Two Sundays ago, Ohio State defensive coordinator Greg Schiano accepted Tennessee's head coaching job. Volunteer athletic director John Currie and Schiano subsequently signed a memorandum of understanding on a contract worth $27 million over six years.
Shortly thereafter, word of Schiano's hiring leaked to reporters, and the princes of piffle ring-leading the carnival in Knoxville deployed heinous conspiracy theories to scuttle the hiring of a coach they saw as below their station.
Tennessee has presented the argument, through its agents in the press, that the memorandum of understanding was void without the signatures of Chancellor Beverly Davenport and Chief Financial Officer David Miller.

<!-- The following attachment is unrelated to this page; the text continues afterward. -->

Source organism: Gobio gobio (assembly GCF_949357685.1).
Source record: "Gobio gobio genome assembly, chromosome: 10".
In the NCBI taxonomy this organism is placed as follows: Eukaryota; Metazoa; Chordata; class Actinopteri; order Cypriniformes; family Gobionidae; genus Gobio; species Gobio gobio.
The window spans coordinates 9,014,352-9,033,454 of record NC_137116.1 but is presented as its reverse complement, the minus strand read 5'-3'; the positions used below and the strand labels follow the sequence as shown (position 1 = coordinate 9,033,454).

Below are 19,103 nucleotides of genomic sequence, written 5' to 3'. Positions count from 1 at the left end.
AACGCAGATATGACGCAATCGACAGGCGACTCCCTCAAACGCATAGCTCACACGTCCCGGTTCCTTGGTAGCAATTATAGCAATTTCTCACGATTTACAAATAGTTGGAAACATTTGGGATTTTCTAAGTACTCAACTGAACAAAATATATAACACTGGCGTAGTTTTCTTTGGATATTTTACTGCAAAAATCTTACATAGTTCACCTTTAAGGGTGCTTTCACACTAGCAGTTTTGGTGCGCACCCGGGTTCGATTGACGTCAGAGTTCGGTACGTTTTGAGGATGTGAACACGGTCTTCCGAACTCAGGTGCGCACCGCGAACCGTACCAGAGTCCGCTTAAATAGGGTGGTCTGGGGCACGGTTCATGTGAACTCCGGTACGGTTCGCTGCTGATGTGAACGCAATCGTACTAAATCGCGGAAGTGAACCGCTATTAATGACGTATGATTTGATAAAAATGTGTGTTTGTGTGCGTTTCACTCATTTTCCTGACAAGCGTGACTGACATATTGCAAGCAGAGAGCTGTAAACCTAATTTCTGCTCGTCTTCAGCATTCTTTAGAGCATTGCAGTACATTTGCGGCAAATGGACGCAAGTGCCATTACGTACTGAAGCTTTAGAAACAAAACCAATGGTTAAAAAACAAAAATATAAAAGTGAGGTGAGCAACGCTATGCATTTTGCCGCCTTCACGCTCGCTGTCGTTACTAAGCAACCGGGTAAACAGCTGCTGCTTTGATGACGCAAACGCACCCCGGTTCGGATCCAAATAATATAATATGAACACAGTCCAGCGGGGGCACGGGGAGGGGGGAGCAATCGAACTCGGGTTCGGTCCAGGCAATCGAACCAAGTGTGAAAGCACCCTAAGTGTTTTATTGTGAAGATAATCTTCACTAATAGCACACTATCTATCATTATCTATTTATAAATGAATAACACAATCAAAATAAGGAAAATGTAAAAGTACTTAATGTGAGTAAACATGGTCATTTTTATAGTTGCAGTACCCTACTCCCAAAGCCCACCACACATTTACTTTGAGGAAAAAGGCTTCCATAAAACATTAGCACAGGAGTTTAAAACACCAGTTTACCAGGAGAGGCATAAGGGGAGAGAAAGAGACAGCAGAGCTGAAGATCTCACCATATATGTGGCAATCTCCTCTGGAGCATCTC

Tennessee sachems, however, do not have the final say in this dispute.
As Forbes contributor Darren Heitner noted Tuesday morning:
Furthermore, the final sentence of the MOU reads that "until such time that the Employment Agreement is executed, this MOU shall constitute a binding employment contract between the parties."
Tennessee can say what it wants, but Schiano could find a small army of contract lawyers willing to go to war pro bono in pursuit of a slice of that precious contract money.
The two sides could be, as Heitner said, already negotiating a settlement, which would explain the lack of a Schiano suit. It's also possible Schiano is merely waiting until the end of the season—a mere two and a half weeks away—to file suit.
Either way, it's probable new Vols athletic director Phillip Fulmer will have have to arrange a wire transfer involving two commas to a man that coached his program's football team for 12 hours.